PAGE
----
He’s the former bobbin boy who changed the way we think about Cheestrings forever. Deputy Business Editor Greg Wright met Alan Rogan, MD of the SPIRIT of..
ALAN Rogan has worked with aliens who have a passion for instant mashed potato, so it takes a lot to surprise him.
But the unsolicited call from across the Atlantic did knock him off his stride.
It was made by an American with a husky voice and a passion for popcorn. During a 40-year career in advertising, Mr Rogan has got used to dealing with Bohemian types. But he knows there’s got to be a hard-headed reason for your creative decisions, and you must be prepared to accept business from unexpected sources.
“I took a phone call from somebody saying, ‘You don’t know me, but I’m Mr Popcorn in the States’,’’ he recalled.
“I checked him out and it turned out he was an incredibly wealthy guy, who was starting a popcorn business. Within six months, we got some designs and a whole rationale for his business. Now he’s got the brand in 36 countries.”
Mr Rogan’s design company, called the SPIRIT of.., recently beat rivals from across the UK in a national opinion poll to find the design company with the happiest clients. You’ve probably never heard of his company, but Mr Rogan may well be helping to influence your spending decisions.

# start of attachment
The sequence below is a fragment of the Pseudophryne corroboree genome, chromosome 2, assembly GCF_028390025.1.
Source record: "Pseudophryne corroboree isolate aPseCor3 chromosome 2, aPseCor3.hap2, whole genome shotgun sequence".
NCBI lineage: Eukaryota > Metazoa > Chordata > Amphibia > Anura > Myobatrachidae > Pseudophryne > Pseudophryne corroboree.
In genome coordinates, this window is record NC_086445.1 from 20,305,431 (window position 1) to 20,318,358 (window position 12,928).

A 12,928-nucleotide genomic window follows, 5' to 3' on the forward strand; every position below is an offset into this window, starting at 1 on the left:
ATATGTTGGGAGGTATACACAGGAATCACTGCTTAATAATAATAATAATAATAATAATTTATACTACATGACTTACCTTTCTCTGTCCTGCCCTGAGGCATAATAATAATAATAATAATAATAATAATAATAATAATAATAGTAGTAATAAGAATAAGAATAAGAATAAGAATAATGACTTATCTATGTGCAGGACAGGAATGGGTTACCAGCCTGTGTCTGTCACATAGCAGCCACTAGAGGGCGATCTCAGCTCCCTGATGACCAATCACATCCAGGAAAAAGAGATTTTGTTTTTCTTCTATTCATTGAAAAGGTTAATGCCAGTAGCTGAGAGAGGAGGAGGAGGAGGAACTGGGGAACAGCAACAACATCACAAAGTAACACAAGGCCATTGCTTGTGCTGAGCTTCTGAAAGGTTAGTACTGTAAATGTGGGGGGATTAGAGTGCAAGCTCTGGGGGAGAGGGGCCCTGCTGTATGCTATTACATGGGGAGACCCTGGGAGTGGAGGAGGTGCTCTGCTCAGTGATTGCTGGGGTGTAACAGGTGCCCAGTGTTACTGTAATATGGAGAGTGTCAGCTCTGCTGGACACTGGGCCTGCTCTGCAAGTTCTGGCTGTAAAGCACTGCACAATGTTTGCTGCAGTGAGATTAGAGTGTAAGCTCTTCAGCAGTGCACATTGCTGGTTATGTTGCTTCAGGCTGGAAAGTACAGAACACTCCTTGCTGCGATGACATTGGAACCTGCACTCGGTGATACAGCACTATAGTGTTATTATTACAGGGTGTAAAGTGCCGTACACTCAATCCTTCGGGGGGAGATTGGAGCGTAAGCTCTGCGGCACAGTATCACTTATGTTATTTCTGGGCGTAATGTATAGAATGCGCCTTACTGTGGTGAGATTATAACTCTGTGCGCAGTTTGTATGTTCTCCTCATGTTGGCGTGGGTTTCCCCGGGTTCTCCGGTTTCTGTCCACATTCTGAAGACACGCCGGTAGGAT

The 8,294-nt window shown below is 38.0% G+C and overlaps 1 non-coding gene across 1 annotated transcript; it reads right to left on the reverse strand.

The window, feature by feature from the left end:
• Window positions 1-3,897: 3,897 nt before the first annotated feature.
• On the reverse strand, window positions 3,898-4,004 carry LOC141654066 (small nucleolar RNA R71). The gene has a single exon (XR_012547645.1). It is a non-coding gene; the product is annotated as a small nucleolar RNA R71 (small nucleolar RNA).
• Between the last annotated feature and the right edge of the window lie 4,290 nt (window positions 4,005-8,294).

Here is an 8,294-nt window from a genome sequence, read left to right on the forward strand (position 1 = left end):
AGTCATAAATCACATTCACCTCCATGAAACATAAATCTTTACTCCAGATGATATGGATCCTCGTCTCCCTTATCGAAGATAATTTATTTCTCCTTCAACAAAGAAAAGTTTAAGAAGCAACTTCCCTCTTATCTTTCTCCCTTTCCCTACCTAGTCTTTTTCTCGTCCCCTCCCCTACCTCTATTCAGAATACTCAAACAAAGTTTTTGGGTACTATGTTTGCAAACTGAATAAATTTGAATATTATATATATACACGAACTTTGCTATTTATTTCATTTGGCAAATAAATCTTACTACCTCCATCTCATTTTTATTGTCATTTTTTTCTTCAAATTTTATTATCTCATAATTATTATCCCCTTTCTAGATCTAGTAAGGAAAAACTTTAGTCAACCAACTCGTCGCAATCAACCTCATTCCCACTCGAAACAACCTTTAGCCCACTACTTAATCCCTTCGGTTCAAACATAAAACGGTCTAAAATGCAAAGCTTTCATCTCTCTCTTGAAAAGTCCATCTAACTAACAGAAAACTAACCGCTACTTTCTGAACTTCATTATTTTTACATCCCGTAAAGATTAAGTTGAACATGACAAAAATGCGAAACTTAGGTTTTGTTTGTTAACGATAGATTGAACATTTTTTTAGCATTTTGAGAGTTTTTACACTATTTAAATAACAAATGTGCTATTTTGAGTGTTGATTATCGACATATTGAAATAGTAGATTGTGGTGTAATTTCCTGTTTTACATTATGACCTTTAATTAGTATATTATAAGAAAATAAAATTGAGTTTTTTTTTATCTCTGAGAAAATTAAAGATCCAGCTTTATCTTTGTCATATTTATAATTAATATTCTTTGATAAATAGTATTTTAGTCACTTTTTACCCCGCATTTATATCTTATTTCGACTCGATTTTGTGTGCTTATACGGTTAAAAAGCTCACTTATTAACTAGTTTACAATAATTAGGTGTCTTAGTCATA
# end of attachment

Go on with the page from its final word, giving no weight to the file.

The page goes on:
The £1m turnover firm is responsible for packaging designs that you will see every day, such as Black Sheep Beer, Cheestrings and Del Monte. It is winning clients in France, Germany, Holland, the US and Middle East. According to Mr Rogan, in order to keep the client happy, you’ve got to grasp what makes the product special.
“It’s all about understanding the spirit of the brand and realising why a brand exists, and why it should appeal to consumers,” said Mr Rogan. “It’s something we need to understand before we put pen to paper.”
Born in Halifax, Mr Rogan’s childhood memories take us into a lost world. While still at Heath Grammar school, he found work as a bobbin boy.
“I was 14 years old and my mother decided that I ought to be earning a shilling,” Mr Rogan said.
“She managed to get me a job at the local mill in Halifax during my summer holidays. I was a bobbin boy. It was incredibly Victorian. It was a dark old mill and it was very noisy; that is one thing I will never forget.
“The women who worked there used to lip-read. I was running around and collecting their bobbins. It was an eye-opener.”